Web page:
“Don’t forget, it’s our country.
It’s not yours”

Ray Saurez, PBS NewsHour reporter and Episcopalian, was in Cange yesterday and filed this report on its Episcopal hospital [transcript]:

RAY SUAREZ: The Haitian Episcopal priest who founded this operation, Father Fritz Lafontant, brought prayers and song to the quake victims packing his little hospital. Quietly singing along was a young seminarian, Ben-Jean Falot. The 29-year-old had just finished making a presentation at a seminar when the quake began. He was trapped in the rubble for 18 hours, and lost his right arm.

Dr. David Walton is American. He’s spent most of his adult life caring for the people of Haiti. Eight months of the year, he works for Partners in Health, an American medical NGO, its mission, assist Haitian doctors and nurses and an overburdened ministry of health by helping create, not impose, solutions.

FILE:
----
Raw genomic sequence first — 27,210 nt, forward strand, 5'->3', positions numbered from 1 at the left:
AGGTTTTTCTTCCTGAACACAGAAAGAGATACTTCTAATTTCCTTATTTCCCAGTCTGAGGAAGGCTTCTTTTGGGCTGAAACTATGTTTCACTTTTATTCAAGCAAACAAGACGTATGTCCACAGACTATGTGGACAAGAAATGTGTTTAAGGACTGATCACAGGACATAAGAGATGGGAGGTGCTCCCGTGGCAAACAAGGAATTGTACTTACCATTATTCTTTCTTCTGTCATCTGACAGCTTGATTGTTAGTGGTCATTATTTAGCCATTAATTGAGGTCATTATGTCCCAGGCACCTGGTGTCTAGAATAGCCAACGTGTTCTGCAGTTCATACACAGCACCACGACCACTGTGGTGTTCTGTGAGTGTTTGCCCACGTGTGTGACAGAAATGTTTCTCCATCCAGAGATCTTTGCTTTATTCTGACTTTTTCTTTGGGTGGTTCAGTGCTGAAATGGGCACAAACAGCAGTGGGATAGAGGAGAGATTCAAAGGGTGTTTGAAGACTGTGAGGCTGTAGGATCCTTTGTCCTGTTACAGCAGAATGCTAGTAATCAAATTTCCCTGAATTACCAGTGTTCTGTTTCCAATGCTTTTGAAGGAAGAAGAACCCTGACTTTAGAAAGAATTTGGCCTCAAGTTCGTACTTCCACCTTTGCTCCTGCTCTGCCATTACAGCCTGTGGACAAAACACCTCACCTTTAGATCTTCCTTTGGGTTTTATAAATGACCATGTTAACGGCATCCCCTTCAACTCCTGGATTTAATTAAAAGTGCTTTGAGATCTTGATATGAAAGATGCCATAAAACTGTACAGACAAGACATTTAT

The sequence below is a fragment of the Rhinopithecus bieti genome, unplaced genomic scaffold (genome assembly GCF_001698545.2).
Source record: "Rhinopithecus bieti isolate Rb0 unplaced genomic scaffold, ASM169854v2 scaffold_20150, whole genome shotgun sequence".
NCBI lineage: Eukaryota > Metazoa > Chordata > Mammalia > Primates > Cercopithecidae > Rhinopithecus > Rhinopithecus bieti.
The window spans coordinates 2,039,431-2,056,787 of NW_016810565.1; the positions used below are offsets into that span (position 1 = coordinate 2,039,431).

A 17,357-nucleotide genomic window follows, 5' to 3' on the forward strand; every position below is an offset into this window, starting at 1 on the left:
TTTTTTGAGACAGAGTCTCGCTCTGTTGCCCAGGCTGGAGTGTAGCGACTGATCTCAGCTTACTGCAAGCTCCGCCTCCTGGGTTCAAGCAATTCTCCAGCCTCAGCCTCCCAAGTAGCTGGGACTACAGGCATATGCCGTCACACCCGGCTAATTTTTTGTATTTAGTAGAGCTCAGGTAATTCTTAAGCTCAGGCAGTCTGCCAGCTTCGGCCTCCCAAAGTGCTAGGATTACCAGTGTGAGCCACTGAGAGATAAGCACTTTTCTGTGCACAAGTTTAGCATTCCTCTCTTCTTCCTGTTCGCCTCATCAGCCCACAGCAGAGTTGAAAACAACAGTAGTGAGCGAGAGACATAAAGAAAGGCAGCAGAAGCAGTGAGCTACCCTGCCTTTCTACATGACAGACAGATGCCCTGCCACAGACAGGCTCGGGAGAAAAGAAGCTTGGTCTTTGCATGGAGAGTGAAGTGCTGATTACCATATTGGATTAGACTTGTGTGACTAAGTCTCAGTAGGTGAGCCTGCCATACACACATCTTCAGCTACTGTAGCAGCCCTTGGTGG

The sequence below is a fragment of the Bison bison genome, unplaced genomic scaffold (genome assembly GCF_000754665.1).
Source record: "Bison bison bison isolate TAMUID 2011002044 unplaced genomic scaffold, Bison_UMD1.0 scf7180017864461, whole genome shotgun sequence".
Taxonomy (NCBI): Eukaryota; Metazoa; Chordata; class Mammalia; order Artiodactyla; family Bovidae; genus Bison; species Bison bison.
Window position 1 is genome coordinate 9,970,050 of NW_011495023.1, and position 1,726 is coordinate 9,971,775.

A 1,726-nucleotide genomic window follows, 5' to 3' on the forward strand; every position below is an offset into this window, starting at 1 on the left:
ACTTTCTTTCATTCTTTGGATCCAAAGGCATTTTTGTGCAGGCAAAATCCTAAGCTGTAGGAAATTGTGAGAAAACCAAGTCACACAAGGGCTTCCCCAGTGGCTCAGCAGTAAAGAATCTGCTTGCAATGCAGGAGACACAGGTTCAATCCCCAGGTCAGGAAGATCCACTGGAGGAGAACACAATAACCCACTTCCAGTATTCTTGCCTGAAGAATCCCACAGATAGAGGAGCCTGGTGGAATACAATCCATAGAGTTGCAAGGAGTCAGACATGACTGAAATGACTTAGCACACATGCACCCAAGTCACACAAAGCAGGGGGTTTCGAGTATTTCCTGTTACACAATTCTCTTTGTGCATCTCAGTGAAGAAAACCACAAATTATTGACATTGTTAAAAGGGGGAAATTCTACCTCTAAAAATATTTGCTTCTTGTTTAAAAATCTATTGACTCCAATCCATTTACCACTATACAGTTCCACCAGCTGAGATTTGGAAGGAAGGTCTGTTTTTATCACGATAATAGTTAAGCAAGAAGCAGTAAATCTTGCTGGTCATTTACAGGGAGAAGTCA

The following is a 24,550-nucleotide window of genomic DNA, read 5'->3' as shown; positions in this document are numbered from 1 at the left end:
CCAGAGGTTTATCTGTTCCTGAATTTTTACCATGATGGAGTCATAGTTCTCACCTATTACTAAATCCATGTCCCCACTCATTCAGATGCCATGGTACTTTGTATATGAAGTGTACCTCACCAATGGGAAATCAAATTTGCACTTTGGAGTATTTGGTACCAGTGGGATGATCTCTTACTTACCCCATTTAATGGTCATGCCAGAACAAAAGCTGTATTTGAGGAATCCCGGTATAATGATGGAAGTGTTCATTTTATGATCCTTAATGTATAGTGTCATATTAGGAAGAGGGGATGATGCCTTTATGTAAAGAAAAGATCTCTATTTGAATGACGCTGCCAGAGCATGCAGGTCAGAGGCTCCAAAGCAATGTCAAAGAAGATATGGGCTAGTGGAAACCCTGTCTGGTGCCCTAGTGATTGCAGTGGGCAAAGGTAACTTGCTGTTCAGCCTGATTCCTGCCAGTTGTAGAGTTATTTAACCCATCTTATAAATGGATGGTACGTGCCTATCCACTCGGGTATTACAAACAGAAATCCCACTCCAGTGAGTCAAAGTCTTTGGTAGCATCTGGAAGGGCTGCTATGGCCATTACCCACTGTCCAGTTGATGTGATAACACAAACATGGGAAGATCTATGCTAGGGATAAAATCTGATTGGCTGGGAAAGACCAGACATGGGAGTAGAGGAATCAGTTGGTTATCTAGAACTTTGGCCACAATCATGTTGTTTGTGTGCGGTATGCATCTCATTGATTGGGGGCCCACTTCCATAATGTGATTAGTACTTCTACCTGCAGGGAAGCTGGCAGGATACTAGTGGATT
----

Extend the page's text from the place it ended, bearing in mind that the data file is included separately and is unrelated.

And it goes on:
DR. ALIX LASSEGUE: We know we need help, but this is our plan. This is our vision of Haiti in 25 years to come. So, help us. I may follow your advice, but don’t tell me, do this or do that because it’s your vision. I may be wrong. You may be wrong also. So, let’s discuss that. But don’t forget, it’s my country. It’s not yours.

The Diocese of Upper South Carolina has a 30 year ministry in Cange with the Episcopal Diocese of Haiti and its partners Father Fritz Lafontant and Dr. Paul Farmer of Partners in Health. Farmer spoke with Saurez on the NewsHour the day before,

Bishop Whalon echoed these sentiments here

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